Christine and The Queens Live
Apollo Manchester, 4 November 2016
A reviewer recently wrote:
“Letissier takes all of the elements of female superstars - synchronised dancing, full solo routines, the ability to hold a room in the palm of her hand“
This sums up what for me what was one of the very best live performance of the year but there’s more…
Christine and the Queens is Nantes-born Héloïse Letissier. Moving to London to study in 2010, Letissier instead found herself drawn to the art and theatre underworld of Soho, where she met the drag queens of Madame JoJo’s who inadvertently helped birth Christine and the Queens. The following year she released the first of a series of three EPs, each one building praise and demand for her utterly individual brand of pop. Chaleur Humaine, her French-language debut album produced by Ash Workman (Metronomy) with multi-instrumentalist brothers Michael Lovett and Gabriel Stebbing, arrived in 2014 and has already gone more than five-times platinum to propel Letissier - named Female Artist of the Year at the Victoires de la Musique earlier this year - to phenomenon status in her homeland.
Already coveted by those in the know, last year Christine and the Queens took a step further into the international spotlight with a number of high profile European shows and scene-stealing performances at SXSW, a major 16-date North American run with Marina and The Diamonds and a solo sold-out headline show at New York’s Webster Hall. She capped a stunning year by joining one of her all time heroes Madonna on stage in Paris. She released her debut, self-titled UK EP in November 2015 and now Chaleur Humaine makes its long-awaited UK debut. The album features EP tracks Jonathan (feat. Perfume Genius) and No Harm Is Done (feat. Tunji Ige), and has been completely reworked for its UK release, featuring all-new English versions.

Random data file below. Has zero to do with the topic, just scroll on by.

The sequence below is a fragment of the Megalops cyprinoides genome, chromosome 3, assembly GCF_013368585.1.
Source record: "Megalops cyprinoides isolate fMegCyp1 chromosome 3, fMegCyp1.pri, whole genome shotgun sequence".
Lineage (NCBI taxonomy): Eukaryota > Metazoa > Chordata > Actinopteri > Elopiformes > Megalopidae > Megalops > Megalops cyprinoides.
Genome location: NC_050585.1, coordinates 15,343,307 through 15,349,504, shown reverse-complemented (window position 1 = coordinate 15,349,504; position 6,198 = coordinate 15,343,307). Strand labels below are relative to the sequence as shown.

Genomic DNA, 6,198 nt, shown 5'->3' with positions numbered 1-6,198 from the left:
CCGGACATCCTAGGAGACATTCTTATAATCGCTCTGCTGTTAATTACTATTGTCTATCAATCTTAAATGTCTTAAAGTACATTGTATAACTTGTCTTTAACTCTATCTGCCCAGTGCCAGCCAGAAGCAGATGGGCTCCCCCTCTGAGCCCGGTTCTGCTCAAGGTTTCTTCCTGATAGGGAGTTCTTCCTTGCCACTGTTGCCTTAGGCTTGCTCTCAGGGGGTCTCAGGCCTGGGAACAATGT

It was a wetter than average Manchester night with virtually non-stop rain during my fifty-mile journey to Manchester’s premier, historic live venue. Things seemed relatively quiet outside the venue on arrival but how different when I ventured into the Apollo’s hallowed auditorium. I have never seen the venue so full and buzzing with anticipation. It seemed to take ages for me to reach the stage front carrying my large load of camera gear. Usually the flanking aisles are pretty clear and easy to navigate. No so on this occasion and I even wondered if the tour promoters had managed to sqeeze a few hundred more punters over the venue’s quota!
The stage set-up was also very different to what I am used to with synths and keyboards mounted on plinths at the rear of the stage along with a couple of guitars. This left a huge expanse of space on the empty-looking stage. When the lights dimmed there was one of the loudest crowd roars I have ever heard. It was at that point that I wondered just how a young, French new singer/songwriter had managed to attract such a massive following. Héloïse Letissier is already very popular in France but here in the UK she’s only had limted airplay and broadcast visibility. Her debut album CHALEUR HUMAINE, released in the UK in 2016 (although released in France over two years ago), received a positive critical response in the UK and will certainly feature in Shakenstir’s best albums of 2016. But enough to generate this massive level of public support? I found it extraordinary before her performance…
The overhead bright, white lights beamed down on the space at the back of the stage between the various keyboads. Under the pin-sharp shafts of light were three figures with their backs to the audience. They slowly turned to face it to reveal the small figure of Letissier with mic in hand flanked by her opening set of two dancers. ‘Starshipper’ built gradually to a glorious finale and was a dramatic but simple opening. It was also one of the most startling introductions I’ve seen in many years of reviewing and photographing.
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